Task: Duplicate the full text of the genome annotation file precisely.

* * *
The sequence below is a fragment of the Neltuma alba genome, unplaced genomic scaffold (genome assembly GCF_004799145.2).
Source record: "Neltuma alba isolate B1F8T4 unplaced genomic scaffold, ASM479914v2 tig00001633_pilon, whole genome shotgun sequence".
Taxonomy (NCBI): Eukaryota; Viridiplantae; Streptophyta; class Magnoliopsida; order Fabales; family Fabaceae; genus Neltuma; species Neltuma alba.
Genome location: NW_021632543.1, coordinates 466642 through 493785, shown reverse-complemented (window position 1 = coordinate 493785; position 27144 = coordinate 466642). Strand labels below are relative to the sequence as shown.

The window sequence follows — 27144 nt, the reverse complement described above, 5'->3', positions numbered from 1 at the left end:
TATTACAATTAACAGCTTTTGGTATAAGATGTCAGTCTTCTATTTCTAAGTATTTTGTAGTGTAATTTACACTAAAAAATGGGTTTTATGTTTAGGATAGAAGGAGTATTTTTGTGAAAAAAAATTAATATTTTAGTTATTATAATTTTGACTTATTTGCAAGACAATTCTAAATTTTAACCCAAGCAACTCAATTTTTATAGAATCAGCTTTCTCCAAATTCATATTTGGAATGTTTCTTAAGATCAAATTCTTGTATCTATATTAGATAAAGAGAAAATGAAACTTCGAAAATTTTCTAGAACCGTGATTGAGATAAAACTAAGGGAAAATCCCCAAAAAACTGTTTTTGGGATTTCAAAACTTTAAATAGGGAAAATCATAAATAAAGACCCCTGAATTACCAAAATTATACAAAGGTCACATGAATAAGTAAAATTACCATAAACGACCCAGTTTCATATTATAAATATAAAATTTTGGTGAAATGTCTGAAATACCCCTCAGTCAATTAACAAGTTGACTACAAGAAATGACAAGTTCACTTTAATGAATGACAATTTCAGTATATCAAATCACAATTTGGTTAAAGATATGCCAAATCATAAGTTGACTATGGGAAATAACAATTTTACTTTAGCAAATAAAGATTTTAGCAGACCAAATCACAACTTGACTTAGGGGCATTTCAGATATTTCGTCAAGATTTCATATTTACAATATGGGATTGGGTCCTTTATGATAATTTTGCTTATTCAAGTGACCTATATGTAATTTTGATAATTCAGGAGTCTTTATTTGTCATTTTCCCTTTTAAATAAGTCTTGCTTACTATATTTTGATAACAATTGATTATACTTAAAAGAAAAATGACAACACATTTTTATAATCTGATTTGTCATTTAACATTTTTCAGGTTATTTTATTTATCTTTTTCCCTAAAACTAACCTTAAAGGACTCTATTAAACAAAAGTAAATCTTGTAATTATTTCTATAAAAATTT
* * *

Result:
The sequence below is a fragment of the Neltuma alba genome, unplaced genomic scaffold (genome assembly GCF_004799145.2).
Source record: "Neltuma alba isolate B1F8T4 unplaced genomic scaffold, ASM479914v2 tig00001633_pilon, whole genome shotgun sequence".
Taxonomy (NCBI): Eukaryota; Viridiplantae; Streptophyta; class Magnoliopsida; order Fabales; family Fabaceae; genus Neltuma; species Neltuma alba.
Genome location: NW_021632543.1, coordinates 466642 through 493785, shown reverse-complemented (window position 1 = coordinate 493785; position 27144 = coordinate 466642). Strand labels below are relative to the sequence as shown.

The window sequence follows — 27144 nt, the reverse complement described above, 5'->3', positions numbered from 1 at the left end:
TATTACAATTAACAGCTTTTGGTATAAGATGTCAGTCTTCTATTTCTAAGTATTTTGTAGTGTAATTTACACTAAAAAATGGGTTTTATGTTTAGGATAGAAGGAGTATTTTTGTGAAAAAAAATTAATATTTTAGTTATTATAATTTTGACTTATTTGCAAGACAATTCTAAATTTTAACCCAAGCAACTCAATTTTTATAGAATCAGCTTTCTCCAAATTCATATTTGGAATGTTTCTTAAGATCAAATTCTTGTATCTATATTAGATAAAGAGAAAATGAAACTTCGAAAATTTTCTAGAACCGTGATTGAGATAAAACTAAGGGAAAATCCCCAAAAAACTGTTTTTGGGATTTCAAAACTTTAAATAGGGAAAATCATAAATAAAGACCCCTGAATTACCAAAATTATACAAAGGTCACATGAATAAGTAAAATTACCATAAACGACCCAGTTTCATATTATAAATATAAAATTTTGGTGAAATGTCTGAAATACCCCTCAGTCAATTAACAAGTTGACTACAAGAAATGACAAGTTCACTTTAATGAATGACAATTTCAGTATATCAAATCACAATTTGGTTAAAGATATGCCAAATCATAAGTTGACTATGGGAAATAACAATTTTACTTTAGCAAATAAAGATTTTAGCAGACCAAATCACAACTTGACTTAGGGGCATTTCAGATATTTCGTCAAGATTTCATATTTACAATATGGGATTGGGTCCTTTATGATAATTTTGCTTATTCAAGTGACCTATATGTAATTTTGATAATTCAGGAGTCTTTATTTGTCATTTTCCCTTTTAAATAAGTCTTGCTTACTATATTTTGATAACAATTGATTATACTTAAAAGAAAAATGACAACACATTTTTATAATCTGATTTGTCATTTAACATTTTTCAGGTTATTTTATTTATCTTTTTCCCTAAAACTAACCTTAAAGGACTCTATTAAACAAAAGTAAATCTTGTAATTATTTCTATAAAAATTT